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Trailblazing theoretical physicist Sylvester James Gates Jr. is among speakers at nanotechnology symposium

Annual event moves to virtual format, open to attendees worldwide at no charge Oct. 29
IIN symposium

Sylvester James Gates Jr., one of the world’s leading authorities on supersymmetry, supergravity and superstring theory, is among four internationally renowned scientists who will speak at Northwestern University’s International Institute for Nanotechnology (IIN) Symposium on Thursday, Oct. 29.

The IIN Symposium is moving to a virtual format for 2020, welcoming attendees worldwide. The talks are designed to be accessible to students, researchers and lay people alike. There is no charge to attend, thanks to the generous support of the event’s sponsors, but advance registration is required.

“Now in its 17th year, the IIN Symposium is recognized throughout the scientific community as one of the premier events in nanotechnology,” said Milan Mrksich, vice president for research at Northwestern and the Henry Wade Rogers Professor of Biomedical Engineering and Chemistry at the McCormick School of Engineering and Weinberg College of Arts and Sciences. Mrksich is a member of the IIN’s steering committee and one of its more than 240 affiliated faculty members. “It’s a showcase of Northwestern’s position as a global leader in this unique and dynamic field.”

“We’re excited to bring this symposium to the largest audience it’s ever had,” said Chad A. Mirkin, IIN director and the George B. Rathmann Professor of Chemistry at Weinberg College, who will host the event. “The advances that are coming out of nanoscience research are transforming every facet of our world, from medicine and manufacturing to the food we eat and the air we breathe. With this symposium, we want to take people to the frontiers of science and show them how these ideas connect to their own lives and work.”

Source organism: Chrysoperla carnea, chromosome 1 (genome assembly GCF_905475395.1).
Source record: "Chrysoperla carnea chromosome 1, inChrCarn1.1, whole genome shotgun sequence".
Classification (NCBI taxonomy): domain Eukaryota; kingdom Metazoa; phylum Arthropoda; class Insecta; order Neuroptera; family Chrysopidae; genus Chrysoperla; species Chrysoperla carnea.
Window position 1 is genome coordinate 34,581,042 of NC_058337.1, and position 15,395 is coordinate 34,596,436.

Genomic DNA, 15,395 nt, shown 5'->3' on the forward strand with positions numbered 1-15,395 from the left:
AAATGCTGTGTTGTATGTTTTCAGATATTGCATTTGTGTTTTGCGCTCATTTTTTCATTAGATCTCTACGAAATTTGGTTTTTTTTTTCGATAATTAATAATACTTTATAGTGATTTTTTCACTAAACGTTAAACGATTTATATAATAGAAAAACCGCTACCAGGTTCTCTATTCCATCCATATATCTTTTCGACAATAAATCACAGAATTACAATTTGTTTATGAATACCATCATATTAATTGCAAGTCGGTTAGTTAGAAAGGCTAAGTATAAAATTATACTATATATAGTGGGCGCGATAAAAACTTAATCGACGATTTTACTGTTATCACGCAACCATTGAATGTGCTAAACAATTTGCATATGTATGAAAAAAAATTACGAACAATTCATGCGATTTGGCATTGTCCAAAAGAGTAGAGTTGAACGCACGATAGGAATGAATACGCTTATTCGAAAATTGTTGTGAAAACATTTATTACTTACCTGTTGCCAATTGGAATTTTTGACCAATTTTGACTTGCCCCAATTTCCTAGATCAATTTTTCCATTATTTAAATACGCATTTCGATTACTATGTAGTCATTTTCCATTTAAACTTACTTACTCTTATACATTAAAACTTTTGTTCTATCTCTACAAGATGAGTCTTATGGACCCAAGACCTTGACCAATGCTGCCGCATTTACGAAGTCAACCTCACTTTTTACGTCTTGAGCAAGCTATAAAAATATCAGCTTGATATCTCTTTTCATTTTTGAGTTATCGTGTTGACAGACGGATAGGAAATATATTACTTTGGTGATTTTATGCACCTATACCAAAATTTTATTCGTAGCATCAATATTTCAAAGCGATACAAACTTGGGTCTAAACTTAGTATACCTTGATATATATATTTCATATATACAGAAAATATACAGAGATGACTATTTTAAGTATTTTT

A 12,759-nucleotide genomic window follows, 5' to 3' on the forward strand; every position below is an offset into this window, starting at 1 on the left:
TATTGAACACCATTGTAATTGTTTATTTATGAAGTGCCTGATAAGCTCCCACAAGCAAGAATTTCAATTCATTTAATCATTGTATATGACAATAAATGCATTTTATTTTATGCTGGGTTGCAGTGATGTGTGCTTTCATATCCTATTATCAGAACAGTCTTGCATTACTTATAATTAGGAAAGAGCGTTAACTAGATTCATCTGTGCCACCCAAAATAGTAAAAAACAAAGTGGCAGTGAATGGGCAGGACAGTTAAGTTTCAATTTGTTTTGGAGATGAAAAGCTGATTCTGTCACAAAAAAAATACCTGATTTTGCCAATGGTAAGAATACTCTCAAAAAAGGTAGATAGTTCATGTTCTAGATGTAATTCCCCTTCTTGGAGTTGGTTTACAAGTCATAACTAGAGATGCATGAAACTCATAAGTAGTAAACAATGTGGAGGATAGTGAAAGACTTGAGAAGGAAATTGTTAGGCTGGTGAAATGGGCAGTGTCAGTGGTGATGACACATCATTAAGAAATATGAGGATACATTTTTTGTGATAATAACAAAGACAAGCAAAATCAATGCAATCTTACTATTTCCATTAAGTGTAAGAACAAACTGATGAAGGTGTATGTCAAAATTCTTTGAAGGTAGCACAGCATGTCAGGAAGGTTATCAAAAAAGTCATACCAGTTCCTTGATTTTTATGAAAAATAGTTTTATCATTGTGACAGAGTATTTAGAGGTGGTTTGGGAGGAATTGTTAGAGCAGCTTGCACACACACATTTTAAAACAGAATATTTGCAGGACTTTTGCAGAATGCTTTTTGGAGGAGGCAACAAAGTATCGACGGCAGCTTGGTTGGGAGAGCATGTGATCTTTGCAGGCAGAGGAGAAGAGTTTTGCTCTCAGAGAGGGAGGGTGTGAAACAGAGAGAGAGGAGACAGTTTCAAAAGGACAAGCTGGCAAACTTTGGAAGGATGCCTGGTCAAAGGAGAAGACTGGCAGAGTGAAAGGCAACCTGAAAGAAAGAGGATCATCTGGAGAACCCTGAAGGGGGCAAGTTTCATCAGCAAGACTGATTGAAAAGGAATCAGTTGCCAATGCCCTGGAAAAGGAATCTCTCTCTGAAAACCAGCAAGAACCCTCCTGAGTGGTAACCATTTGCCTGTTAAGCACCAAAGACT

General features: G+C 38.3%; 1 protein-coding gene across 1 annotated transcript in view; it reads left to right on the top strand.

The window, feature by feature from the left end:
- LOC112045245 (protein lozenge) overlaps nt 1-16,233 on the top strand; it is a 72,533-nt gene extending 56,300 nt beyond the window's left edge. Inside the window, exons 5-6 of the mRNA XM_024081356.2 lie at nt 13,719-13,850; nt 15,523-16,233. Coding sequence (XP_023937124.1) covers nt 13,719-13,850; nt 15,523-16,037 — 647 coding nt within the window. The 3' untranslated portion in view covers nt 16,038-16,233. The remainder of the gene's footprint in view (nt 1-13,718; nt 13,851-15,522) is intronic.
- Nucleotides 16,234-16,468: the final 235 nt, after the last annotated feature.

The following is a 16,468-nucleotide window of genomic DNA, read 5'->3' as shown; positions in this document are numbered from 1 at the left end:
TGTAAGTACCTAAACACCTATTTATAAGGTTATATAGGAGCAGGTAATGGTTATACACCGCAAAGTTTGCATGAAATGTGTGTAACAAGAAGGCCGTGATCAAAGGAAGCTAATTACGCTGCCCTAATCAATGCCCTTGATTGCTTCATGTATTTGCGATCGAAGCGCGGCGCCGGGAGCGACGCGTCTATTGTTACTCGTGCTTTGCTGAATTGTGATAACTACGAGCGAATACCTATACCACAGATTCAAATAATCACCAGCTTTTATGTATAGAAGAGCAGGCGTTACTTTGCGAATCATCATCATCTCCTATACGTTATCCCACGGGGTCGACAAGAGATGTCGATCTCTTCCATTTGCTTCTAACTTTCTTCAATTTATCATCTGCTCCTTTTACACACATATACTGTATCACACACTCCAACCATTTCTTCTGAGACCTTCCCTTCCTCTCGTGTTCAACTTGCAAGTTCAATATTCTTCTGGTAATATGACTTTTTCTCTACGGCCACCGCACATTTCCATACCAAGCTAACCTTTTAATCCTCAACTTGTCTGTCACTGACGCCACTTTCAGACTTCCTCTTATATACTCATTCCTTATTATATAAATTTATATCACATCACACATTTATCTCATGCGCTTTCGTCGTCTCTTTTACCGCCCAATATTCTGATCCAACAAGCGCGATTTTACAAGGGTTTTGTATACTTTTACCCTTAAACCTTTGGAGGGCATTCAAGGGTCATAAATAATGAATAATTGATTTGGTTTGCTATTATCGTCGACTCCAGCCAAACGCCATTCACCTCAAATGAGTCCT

IIN symposium gates
Sylvester James Gates Jr.

Nanotechnology is the study of materials and processes that operate at the level of atoms and molecules. Properties for nearly every material – optical, structural, electrical, mechanical and chemical – change when shrunk down to the nanoscale. Nanoscience researchers study these properties and harness them to create transformative new applications in areas such as health, energy and the environment.

Founded in 2001, Northwestern’s International Institute for Nanotechnology represents and unites more than $1 billion in research, education and supporting infrastructure. This year, IIN-affiliated researchers have led dramatic advances in cancer treatment, personal protective equipment for health care workers, smart materials for cleaner air and water, and radioprotective biomaterials, among other areas of innovation. 

At the IIN Symposium, the following scientists will present these topics: 

  • Sylvester James Gates Jr., “How Thinking Like a Geneticist Helped Me Solve a 25-Year-Old Einstein-Type Problem in String Theory.” Gates is the director of the Brown Theoretical Physics Center and the Ford Foundation Professor of Physics at Brown University. He is the president-elect of the American Physical Society and the first African American theoretical physicist to be elected to the National Academy of Sciences. In 2013, President Obama awarded Gates the National Medal of Science. 
  • E.W. "Bert" Meijer, “Functional Supramolecular Systems and Materials.” Meijer is a Distinguished University Professor and professor of organic chemistry at the Institute for Complex Molecular Systems of the Eindhoven University of Technology in the Netherlands. In 2014, he was appointed Academy Professor of the Royal Netherlands Academy of Science. Earlier this year, Meijer received the title of Commander from the Order of the Netherlands Lion. 
  • Jill Millstone, “How Molecules Change the Way Materials Form and Perform.” Millstone is an associate professor in the department of chemistry at the University of Pittsburgh, where her group studies the chemical mechanisms underpinning metal nanoparticle synthesis, surface chemistry and optoelectronic performance.
  • Ted Sargent, “Using Nanomaterials to Build Molecules: Designing and Building Catalysts for Electrosynthesis of Renewable Fuels and Feedstocks from CO2.” Sargent is a University Professor in the Edward S. Rogers Sr. Department of Electrical and Computer Engineering at the University of Toronto, where he holds the Canada Research Chair in Nanotechnology and serves as the university’s vice president for research. He founded and served as chief technology officer of InVisage Technologies.

— By Mark Heiden